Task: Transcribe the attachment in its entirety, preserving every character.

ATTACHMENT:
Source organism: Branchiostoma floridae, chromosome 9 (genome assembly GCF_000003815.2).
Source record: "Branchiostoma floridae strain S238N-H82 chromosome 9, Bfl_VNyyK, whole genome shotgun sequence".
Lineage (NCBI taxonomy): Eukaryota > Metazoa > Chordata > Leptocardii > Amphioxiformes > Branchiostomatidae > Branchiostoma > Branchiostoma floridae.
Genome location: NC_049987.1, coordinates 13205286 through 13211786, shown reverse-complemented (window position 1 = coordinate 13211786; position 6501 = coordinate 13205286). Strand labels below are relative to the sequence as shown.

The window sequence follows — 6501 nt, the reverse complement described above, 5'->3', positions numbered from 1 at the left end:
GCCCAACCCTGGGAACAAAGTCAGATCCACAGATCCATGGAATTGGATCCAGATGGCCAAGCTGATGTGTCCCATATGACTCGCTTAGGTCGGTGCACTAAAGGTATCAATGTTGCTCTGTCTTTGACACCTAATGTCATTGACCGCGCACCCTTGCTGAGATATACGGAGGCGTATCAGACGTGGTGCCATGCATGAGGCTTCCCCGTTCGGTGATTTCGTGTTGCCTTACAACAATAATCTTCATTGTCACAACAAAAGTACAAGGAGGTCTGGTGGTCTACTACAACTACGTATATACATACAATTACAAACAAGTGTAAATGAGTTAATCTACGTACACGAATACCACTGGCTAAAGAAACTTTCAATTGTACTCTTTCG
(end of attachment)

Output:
Source organism: Branchiostoma floridae, chromosome 9 (genome assembly GCF_000003815.2).
Source record: "Branchiostoma floridae strain S238N-H82 chromosome 9, Bfl_VNyyK, whole genome shotgun sequence".
Lineage (NCBI taxonomy): Eukaryota > Metazoa > Chordata > Leptocardii > Amphioxiformes > Branchiostomatidae > Branchiostoma > Branchiostoma floridae.
Genome location: NC_049987.1, coordinates 13205286 through 13211786, shown reverse-complemented (window position 1 = coordinate 13211786; position 6501 = coordinate 13205286). Strand labels below are relative to the sequence as shown.

The window sequence follows — 6501 nt, the reverse complement described above, 5'->3', positions numbered from 1 at the left end:
GCCCAACCCTGGGAACAAAGTCAGATCCACAGATCCATGGAATTGGATCCAGATGGCCAAGCTGATGTGTCCCATATGACTCGCTTAGGTCGGTGCACTAAAGGTATCAATGTTGCTCTGTCTTTGACACCTAATGTCATTGACCGCGCACCCTTGCTGAGATATACGGAGGCGTATCAGACGTGGTGCCATGCATGAGGCTTCCCCGTTCGGTGATTTCGTGTTGCCTTACAACAATAATCTTCATTGTCACAACAAAAGTACAAGGAGGTCTGGTGGTCTACTACAACTACGTATATACATACAATTACAAACAAGTGTAAATGAGTTAATCTACGTACACGAATACCACTGGCTAAAGAAACTTTCAATTGTACTCTTTCG